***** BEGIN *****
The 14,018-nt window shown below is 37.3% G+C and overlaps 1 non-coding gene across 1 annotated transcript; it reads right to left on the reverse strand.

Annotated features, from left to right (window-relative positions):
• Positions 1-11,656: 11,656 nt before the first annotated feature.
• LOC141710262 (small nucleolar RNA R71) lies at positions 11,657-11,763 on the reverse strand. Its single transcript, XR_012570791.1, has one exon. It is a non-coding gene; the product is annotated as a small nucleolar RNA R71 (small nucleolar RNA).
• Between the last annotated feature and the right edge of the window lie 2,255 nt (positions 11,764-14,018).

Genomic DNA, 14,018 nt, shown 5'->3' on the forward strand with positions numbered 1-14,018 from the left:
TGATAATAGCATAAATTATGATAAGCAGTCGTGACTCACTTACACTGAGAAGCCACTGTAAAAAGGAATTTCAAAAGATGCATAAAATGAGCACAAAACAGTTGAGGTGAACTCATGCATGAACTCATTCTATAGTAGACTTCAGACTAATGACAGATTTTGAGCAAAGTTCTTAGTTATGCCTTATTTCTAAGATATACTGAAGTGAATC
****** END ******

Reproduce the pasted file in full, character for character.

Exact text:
The 14,018-nt window shown below is 37.3% G+C and overlaps 1 non-coding gene across 1 annotated transcript; it reads right to left on the reverse strand.

Annotated features, from left to right (window-relative positions):
• Positions 1-11,656: 11,656 nt before the first annotated feature.
• LOC141710262 (small nucleolar RNA R71) lies at positions 11,657-11,763 on the reverse strand. Its single transcript, XR_012570791.1, has one exon. It is a non-coding gene; the product is annotated as a small nucleolar RNA R71 (small nucleolar RNA).
• Between the last annotated feature and the right edge of the window lie 2,255 nt (positions 11,764-14,018).

Genomic DNA, 14,018 nt, shown 5'->3' on the forward strand with positions numbered 1-14,018 from the left:
TGATAATAGCATAAATTATGATAAGCAGTCGTGACTCACTTACACTGAGAAGCCACTGTAAAAAGGAATTTCAAAAGATGCATAAAATGAGCACAAAACAGTTGAGGTGAACTCATGCATGAACTCATTCTATAGTAGACTTCAGACTAATGACAGATTTTGAGCAAAGTTCTTAGTTATGCCTTATTTCTAAGATATACTGAAGTGAATC